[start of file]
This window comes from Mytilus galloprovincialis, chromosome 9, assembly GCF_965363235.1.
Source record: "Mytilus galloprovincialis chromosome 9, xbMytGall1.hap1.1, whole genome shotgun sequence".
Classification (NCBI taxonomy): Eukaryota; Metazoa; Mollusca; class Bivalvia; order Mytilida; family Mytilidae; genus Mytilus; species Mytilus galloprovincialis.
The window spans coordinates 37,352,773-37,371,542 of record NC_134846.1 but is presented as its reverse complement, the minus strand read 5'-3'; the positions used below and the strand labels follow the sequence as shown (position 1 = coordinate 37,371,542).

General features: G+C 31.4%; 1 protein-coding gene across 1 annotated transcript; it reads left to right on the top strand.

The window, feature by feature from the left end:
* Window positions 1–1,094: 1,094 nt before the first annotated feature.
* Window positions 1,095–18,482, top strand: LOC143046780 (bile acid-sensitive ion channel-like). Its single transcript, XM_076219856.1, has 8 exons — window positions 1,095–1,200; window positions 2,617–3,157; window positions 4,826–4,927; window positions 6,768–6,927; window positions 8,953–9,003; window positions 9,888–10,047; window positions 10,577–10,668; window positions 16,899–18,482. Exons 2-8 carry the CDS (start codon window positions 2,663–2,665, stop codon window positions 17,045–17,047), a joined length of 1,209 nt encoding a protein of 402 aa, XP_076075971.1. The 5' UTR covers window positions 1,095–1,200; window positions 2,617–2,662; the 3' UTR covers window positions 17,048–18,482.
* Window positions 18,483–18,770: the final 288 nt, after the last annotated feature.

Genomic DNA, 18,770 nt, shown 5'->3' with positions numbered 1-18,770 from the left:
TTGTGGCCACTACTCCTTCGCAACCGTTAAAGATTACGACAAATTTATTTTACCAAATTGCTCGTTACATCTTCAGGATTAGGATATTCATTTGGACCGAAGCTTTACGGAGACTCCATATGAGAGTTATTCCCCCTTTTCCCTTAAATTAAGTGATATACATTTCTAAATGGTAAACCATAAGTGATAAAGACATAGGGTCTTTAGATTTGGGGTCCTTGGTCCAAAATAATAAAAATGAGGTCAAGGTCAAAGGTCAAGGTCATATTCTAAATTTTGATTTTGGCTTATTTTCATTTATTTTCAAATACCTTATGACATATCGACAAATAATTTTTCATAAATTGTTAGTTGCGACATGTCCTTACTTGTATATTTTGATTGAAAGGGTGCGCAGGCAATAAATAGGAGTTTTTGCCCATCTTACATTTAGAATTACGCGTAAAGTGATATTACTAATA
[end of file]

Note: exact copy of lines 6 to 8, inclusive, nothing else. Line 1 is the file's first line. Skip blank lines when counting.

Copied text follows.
The window, feature by feature from the left end:
* Window positions 1–1,094: 1,094 nt before the first annotated feature.
* Window positions 1,095–18,482, top strand: LOC143046780 (bile acid-sensitive ion channel-like). Its single transcript, XM_076219856.1, has 8 exons — window positions 1,095–1,200; window positions 2,617–3,157; window positions 4,826–4,927; window positions 6,768–6,927; window positions 8,953–9,003; window positions 9,888–10,047; window positions 10,577–10,668; window positions 16,899–18,482. Exons 2-8 carry the CDS (start codon window positions 2,663–2,665, stop codon window positions 17,045–17,047), a joined length of 1,209 nt encoding a protein of 402 aa, XP_076075971.1. The 5' UTR covers window positions 1,095–1,200; window positions 2,617–2,662; the 3' UTR covers window positions 17,048–18,482.